Jan Norris: Food and Florida

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What’s Cooking: Samosa and Lassi — Ramadan Foods

September 15th, 2008 · 2 Comments

Jan writes: I’ve said many times that food is the great equalizer. Everybody eats. And I love learning about other cultures through foods.

I invited my friend, former co-worker and the Post’s Kitchen Counselor, Gholam Rahman, to write a bit about Ramadan. It’s a sacred month-long holiday with many food connections for Muslims around the world. Here’s his story — and recipes.


By Gholam Rahman

For the thousands of Muslims in Palm Beach County and the more than a billion around the globe, this is the month of Ramadan. Muslims fast from dawn to dusk during the whole lunar month, eschewing all food and drink. They consider Ramadan, which coincided this year with September, as a month of charity, peace and purification, not only for the body but the soul.

The rigors of the month, when eating has to be confined to just two meals — one generally just before dawn and the other at sunset — calls for some special foods and drinks promoting rehydration and sustenance during the tough daylight hours. It is the post-sunset meal, the Iftaar or the breaking-of-the-fast meal, that in most households becomes a mini-feast, starring not only a variety of cooling drinks and fresh fruits but an array of spicy hors d’oeuvres.
Different ethnic groups have evolved their own traditional Ramadan specialties during hundreds of years of the fasting and feasting experience. And Palm Beach County represents a wide spectrum of the Muslim world, from Middle Eastern Arabs to immigrants from the Indo-Pakistan-Bangladesh subcontinent to Muslims from Europe and the Orient, as well as local converts.
The memories of Ramadans past are some of fondest I have, going back — oh God! — much more than 70 years when India was still undivided and the jewel in the British crown. The day’s feast was after sundown but the preparations began hours beforehand. My Mom and Aunt, and a passel of servants (oops! domestic staff), sat on low stools in the paved Chaman (courtyard) between the two wings of the the inner house preparing all kinds of Iftaar foods, mostly of the hors d’oeuvre kind.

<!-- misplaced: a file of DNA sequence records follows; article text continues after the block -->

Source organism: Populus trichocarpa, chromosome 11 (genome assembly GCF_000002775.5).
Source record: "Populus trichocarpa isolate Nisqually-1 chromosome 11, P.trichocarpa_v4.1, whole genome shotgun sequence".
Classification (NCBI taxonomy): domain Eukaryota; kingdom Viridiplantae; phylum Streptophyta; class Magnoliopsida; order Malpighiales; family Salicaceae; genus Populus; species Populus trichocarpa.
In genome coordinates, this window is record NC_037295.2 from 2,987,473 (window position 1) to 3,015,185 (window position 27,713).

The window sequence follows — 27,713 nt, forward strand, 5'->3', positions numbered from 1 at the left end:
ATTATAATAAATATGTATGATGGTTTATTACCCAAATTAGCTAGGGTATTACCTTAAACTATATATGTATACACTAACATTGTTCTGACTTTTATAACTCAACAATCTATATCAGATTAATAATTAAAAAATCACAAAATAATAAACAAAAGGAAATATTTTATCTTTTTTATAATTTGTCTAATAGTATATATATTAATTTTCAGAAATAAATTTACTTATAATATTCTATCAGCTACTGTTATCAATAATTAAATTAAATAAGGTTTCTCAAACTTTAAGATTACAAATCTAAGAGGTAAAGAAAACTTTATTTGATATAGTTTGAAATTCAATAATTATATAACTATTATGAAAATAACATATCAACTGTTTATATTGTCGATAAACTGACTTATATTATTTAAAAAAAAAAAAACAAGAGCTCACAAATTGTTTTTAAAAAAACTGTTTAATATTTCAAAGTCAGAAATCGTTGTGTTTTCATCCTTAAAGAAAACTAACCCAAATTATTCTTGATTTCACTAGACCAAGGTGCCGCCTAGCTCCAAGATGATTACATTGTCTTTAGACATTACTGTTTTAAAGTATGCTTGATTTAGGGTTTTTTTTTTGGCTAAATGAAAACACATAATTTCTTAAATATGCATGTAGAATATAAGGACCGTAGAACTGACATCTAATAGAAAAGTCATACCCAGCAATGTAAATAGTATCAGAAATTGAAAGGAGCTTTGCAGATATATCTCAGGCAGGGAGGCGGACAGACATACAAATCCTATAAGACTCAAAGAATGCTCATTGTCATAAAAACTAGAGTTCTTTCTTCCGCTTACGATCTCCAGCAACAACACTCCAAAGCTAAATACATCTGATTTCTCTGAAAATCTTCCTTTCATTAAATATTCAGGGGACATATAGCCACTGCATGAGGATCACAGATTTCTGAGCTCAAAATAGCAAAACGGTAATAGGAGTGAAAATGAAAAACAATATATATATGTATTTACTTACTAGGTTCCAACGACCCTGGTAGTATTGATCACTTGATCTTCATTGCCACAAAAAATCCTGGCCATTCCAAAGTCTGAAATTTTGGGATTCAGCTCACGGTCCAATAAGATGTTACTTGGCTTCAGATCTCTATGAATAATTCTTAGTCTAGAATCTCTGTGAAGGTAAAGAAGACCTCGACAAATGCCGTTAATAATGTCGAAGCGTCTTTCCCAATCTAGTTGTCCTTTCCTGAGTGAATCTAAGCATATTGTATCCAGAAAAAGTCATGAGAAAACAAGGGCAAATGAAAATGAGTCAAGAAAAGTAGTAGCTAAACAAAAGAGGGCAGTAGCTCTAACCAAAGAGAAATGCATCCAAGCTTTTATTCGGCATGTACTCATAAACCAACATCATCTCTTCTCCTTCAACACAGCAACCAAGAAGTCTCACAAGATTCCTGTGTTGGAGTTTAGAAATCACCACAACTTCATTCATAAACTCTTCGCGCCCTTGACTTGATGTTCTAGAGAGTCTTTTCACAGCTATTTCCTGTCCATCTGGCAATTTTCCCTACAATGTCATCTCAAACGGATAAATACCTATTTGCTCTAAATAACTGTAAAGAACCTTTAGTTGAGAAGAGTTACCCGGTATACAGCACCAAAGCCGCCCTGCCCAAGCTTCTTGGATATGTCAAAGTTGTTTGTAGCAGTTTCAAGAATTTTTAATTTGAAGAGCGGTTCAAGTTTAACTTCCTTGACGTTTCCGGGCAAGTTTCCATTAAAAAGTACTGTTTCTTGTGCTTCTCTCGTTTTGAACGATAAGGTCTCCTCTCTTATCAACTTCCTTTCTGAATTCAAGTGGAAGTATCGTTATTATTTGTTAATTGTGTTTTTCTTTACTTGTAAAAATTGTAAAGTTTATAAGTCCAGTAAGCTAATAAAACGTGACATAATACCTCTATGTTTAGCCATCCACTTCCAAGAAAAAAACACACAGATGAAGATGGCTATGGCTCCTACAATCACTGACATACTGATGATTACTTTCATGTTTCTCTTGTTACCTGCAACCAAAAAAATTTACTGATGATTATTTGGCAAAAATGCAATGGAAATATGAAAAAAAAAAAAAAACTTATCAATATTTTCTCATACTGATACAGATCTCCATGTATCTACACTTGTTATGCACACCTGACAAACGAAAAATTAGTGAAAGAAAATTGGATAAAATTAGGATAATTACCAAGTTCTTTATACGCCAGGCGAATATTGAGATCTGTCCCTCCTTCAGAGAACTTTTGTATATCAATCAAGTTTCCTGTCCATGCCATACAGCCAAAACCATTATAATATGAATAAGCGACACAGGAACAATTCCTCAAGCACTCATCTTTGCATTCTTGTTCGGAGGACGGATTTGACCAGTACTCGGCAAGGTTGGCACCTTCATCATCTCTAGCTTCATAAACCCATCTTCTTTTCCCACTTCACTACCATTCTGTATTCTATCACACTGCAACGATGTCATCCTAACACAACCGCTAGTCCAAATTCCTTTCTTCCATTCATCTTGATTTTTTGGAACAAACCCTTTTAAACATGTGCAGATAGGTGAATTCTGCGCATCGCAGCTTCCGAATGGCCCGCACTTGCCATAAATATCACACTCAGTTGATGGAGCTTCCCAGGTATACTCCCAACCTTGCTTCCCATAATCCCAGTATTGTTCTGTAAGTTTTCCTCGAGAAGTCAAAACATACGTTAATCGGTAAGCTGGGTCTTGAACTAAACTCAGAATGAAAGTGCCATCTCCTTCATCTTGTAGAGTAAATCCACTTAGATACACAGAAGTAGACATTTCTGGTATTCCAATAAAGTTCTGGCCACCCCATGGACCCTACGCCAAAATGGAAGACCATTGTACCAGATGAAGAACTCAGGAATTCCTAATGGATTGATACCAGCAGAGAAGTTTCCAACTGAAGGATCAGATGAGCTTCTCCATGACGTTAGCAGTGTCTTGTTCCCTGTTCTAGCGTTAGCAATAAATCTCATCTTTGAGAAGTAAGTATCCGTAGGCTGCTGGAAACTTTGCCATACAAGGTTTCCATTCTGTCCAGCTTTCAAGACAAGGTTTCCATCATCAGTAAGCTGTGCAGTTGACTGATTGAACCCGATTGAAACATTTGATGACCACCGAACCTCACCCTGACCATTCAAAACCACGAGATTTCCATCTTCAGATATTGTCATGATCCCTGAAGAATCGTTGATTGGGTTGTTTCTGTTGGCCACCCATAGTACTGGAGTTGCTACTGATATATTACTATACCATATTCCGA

There would also be varieties of cooling drinks featuring lime and watermelon, and of course the yogurt-based lassi. We kids, who were not fasting, would hover around, offering to taste the treats for salt or sugar. We felt important that so much depended on our palate. And when we started to fast intermittently in our preteen years, getting up for the predawn Sehri (a lighter meal to carry one through the day) was a real adventure. I can still smell the aroma of Italian breads being toasted and eggs and cheese being fried. This was generally a meal in the “English” style. For us kids, the whole month was a ball. If we felt any pang of hunger when fasting, we’d of course never let on.
Here are a couple of recipes that are an integral part of my past. In our family, as in most families from the Indian subcontinent, samosa plays a starring role on the Iftar table. It is a kind of triangular turnover with either meat or potato filling. Traditionally, the pastry wrapping is rich and homemade, but the store-bought empanada discs, available in most supermarket freezer cases, work admirably. Most Americans are no stranger to samosa and the next recipe, for lassi, a yogurt drink, thanks to all the food shows on TV. Here are my wife Kaisari’s recipes for them.


  • 2 tablespoons Canola oil
    1 medium onion, thinly sliced
    1 pound lean ground beef
    1/2 onion, 2 to 3 cloves garlic and a 1-inch piece ginger — finely minced together
    1 teaspoon freshly ground coriander seeds
    half teaspoon ground cumin